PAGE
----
What Do You Mean “Haha”?

A four-character laugh that doesn’t stand for laughter

Image courtesy of Wikipedia

“Haha too late I see”

“I’m just going to stay in tonight haha”

“Haha ok I will too”

“You beat me to it haha”

“I’m so excited for our camping trip haha”

How do you read those? Do you literally say “ha-ha” in your head? Do you picture the person laughing?

Read through some of your recent texts. Is that four-character laugh ever used to indicate humour? Now read them out loud. Does a laugh ever belong in its place?

After looking through my own messages, I found the answer is almost always no.

So if the universal text equivalent of laughter isn’t being used to indicate…well, laughter, what’s it being used for? And how did it end up that way?

Not quite speech, not quite writing

First off, I think it’s important to pin down where texting lives on the spectrum of communication. According to Dr Caroline Tagg, who holds a Phd in the subject (seriously): “Text messaging is far closer to speech than formal writing. It is in a way a new form of communication between the two.”

That sounds right to me. It exists in a sort of no-man’s-land, where casual face-to-face conversations are converted into written word with all the slang, abbreviation and unnecessary words that go along with it. So you end with little not-quite-words like “hmm”, “i dunno” and “haha”, which don’t generally appear in formal writing. Instead, they serve as proxies for body language, verbal cues and other little bits of face-to-face conversation that aren’t accessible within the brief, alphanumeric confines of texting.

That explains why those not-quite-words show up, but not how we get from “haha” as laughter to “haha” as…something else?

What do you mean, “haha”?

Looking through my own messages, it certainly doesn’t mean you’re laughing. Haha-ers are employing it unconsciously, inserting it into any sentence that has the potential to be misunderstood as terse or rude. Rarely will it change the meaning of the sentence, but it often changes the tone, softening it and appearing more agreeable.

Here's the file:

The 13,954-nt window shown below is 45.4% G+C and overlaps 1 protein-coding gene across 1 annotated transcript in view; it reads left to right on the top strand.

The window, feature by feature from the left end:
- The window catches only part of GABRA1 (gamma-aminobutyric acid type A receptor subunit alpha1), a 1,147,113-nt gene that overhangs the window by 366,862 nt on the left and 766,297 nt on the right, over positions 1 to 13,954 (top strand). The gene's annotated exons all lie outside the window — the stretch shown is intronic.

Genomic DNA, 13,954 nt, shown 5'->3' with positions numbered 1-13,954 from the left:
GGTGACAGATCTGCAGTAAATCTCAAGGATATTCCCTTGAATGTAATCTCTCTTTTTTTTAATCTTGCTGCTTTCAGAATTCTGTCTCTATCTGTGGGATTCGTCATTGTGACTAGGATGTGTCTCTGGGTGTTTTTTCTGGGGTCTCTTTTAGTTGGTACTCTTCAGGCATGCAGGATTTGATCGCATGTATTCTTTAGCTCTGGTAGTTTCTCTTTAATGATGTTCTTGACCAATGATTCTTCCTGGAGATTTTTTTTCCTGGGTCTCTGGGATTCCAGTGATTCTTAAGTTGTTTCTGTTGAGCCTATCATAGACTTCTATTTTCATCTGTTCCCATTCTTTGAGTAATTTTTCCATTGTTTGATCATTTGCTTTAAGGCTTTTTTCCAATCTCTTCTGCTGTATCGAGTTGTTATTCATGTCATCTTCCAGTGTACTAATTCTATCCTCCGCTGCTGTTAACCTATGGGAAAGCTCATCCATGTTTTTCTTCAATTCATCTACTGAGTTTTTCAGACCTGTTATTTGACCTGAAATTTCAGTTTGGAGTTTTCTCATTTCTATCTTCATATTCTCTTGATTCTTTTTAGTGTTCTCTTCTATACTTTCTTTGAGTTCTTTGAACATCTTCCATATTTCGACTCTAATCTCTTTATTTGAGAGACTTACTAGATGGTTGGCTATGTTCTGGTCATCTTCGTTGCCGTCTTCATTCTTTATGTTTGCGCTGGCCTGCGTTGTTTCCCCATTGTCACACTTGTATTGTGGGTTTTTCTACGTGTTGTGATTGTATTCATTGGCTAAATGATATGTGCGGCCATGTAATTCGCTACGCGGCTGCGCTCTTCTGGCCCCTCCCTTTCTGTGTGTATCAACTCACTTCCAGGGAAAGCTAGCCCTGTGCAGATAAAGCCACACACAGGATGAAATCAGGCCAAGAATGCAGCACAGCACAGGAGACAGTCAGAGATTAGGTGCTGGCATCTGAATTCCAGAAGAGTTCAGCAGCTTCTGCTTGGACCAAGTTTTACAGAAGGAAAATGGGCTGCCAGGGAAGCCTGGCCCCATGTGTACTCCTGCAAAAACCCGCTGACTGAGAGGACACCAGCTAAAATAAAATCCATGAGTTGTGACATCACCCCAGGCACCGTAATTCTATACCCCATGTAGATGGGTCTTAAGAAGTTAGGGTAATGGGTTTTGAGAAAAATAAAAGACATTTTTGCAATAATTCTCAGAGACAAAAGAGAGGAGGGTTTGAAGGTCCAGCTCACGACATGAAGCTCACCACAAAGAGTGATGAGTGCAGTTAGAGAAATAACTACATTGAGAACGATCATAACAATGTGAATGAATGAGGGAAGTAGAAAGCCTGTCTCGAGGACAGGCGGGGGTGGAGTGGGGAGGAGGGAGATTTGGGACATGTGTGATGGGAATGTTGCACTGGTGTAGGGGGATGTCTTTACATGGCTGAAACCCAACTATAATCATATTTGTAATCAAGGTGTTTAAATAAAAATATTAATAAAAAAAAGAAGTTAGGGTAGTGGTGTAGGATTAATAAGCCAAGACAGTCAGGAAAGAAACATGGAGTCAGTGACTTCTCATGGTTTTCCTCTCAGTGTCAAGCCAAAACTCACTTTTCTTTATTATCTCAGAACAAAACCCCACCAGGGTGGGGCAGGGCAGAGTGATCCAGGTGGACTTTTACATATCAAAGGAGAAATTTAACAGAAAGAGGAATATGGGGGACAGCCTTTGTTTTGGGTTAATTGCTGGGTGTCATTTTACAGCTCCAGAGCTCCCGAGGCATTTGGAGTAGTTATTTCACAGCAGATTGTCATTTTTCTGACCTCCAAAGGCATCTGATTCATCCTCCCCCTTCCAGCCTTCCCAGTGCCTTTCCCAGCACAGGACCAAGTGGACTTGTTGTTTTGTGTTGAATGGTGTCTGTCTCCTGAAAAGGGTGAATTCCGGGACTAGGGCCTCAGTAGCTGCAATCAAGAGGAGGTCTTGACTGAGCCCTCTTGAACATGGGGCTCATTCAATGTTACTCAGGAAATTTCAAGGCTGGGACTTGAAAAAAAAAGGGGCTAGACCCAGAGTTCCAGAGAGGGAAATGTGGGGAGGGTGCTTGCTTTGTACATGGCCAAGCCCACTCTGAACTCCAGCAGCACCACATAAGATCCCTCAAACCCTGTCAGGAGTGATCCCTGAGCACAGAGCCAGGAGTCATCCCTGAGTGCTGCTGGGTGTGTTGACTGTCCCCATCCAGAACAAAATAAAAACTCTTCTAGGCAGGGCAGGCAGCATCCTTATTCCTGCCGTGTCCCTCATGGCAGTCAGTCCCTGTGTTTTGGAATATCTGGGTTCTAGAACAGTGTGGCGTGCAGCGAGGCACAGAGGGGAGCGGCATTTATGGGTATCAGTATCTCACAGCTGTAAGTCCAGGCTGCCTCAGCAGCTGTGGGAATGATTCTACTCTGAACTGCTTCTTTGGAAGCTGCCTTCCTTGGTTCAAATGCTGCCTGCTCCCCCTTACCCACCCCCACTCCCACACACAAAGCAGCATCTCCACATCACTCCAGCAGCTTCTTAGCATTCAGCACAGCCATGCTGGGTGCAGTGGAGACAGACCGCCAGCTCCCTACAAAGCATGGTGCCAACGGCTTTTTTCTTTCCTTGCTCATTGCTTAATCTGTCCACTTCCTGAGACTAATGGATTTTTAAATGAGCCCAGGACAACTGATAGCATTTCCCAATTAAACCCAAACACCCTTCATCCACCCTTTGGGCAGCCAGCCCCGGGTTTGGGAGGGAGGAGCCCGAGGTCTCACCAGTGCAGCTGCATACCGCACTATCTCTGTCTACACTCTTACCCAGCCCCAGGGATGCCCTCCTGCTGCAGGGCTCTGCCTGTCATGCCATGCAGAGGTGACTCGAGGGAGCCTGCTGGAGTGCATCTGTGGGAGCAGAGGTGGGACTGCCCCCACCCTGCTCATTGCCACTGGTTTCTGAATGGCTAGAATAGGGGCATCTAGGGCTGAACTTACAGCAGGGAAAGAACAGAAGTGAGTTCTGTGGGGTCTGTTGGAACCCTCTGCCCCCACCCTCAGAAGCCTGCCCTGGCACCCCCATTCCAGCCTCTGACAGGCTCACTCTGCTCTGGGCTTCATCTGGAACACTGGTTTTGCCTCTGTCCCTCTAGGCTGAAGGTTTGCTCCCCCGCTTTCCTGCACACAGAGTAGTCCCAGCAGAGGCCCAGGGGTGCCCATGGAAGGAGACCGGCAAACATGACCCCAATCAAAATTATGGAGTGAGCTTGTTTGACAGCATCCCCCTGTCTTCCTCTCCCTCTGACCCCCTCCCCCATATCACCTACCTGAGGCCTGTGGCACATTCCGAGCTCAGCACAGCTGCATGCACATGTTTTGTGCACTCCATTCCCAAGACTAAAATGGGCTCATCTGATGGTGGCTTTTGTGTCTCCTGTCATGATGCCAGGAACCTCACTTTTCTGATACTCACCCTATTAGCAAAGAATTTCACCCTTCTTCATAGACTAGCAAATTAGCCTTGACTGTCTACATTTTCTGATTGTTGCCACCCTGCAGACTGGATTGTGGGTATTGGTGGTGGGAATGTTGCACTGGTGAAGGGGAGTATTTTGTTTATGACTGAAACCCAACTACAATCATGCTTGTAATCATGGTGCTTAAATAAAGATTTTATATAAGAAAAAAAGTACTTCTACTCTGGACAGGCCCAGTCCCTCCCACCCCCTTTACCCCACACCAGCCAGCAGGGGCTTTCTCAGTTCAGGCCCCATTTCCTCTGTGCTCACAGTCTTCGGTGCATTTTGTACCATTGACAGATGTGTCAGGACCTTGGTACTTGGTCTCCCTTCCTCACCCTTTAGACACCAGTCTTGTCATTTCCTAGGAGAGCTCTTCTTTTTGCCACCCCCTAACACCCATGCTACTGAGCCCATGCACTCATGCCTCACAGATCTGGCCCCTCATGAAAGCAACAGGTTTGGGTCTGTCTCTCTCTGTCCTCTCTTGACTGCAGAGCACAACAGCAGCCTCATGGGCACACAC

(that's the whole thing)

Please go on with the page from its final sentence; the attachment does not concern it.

It’s a sort of back-step, a cop-out, a way of signifying that you’re not committed to your words. It reduces firmness and attempts to sponge up any awkwardness that might leak through the cracks of misunderstanding. It’s a crutch on which one can lean to allay the responsibility of meaning exactly what was said.

If we were to try and translate it back into face-to-face conversation, I think it would most often appear as indecisiveness, non-committment, hesitation. Sometimes, those are useful things to communicate. More commonly, however, they display a lack of certitude that reflects poorly on the speaker.

Don’t take this the wrong way…

There’s no grand conspiracy as to how this happened. It’s a simple, useful way to ensure a quick response doesn’t make you sound like a detached asshole. It doesn’t require you to re-word your sentence, or the message you’re trying to communicate, it’s simply a sticker you attach before sending that says “all in good fun, don’t misunderstand me, we’re all friends here, don’t mean to offend, haha ” And because it’s practical, it caught on.

So what’s the cure?

Stop using it. Stop using it in texts. Stop using it in emails. If you’re saying something, you should be able to stand behind it firmly, or communicate it better to avoid a misunderstanding. That doesn’t mean you need to stop being witty. It just means you need to start doing it better.

As more and more communication happens online instead of in-person, the way we convert our personalities into digital mediums becomes increasingly important. It’s worth thinking about what your words say about you. You’re more clever than “haha”.

Disagree with anything I’ve said? Let me know, I’m interested to hear other takes on it.

Bryce Kirk